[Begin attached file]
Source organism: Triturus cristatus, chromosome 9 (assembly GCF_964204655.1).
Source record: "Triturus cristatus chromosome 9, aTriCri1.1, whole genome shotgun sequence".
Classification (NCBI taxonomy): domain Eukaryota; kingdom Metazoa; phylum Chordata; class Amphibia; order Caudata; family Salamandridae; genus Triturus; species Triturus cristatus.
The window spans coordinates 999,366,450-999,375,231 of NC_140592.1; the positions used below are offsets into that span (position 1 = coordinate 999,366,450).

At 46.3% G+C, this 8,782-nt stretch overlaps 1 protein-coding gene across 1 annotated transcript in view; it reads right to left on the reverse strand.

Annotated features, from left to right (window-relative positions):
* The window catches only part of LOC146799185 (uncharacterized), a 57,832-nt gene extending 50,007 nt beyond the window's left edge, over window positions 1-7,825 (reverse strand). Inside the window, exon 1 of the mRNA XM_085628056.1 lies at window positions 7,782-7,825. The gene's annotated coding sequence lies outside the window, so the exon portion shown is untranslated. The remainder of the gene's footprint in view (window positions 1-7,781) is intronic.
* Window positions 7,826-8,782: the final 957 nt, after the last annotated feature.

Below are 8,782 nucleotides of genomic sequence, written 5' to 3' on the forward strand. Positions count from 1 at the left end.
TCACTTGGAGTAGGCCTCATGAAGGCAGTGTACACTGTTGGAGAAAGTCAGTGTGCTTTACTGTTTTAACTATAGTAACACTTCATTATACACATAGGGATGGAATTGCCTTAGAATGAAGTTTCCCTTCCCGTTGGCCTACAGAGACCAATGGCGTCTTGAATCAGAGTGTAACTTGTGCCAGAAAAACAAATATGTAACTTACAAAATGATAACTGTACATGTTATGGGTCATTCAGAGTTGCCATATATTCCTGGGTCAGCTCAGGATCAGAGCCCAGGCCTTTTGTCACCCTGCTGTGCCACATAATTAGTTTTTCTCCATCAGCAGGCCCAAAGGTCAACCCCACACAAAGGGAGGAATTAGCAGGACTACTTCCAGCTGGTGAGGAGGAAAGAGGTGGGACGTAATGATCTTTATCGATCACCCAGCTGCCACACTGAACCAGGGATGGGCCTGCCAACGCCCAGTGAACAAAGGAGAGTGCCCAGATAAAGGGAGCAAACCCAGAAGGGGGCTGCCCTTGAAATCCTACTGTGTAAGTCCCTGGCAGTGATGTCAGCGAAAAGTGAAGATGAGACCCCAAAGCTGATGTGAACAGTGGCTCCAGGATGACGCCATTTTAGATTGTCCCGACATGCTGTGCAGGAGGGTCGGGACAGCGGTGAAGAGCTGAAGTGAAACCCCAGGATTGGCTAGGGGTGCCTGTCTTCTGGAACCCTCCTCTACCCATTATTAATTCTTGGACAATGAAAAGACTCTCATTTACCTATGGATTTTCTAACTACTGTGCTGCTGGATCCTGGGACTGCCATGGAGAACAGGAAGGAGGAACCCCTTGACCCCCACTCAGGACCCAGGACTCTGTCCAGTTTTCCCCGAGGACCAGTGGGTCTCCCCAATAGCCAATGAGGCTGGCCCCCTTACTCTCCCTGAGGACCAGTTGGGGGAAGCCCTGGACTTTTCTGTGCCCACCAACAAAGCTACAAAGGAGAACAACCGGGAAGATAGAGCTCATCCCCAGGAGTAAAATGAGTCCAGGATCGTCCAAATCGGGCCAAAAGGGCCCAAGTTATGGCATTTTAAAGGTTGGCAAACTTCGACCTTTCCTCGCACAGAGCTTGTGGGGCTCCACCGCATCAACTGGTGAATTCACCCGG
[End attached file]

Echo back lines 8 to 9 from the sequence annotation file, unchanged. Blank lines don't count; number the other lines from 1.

* Window positions 7,826-8,782: the final 957 nt, after the last annotated feature.

Below are 8,782 nucleotides of genomic sequence, written 5' to 3' on the forward strand. Positions count from 1 at the left end.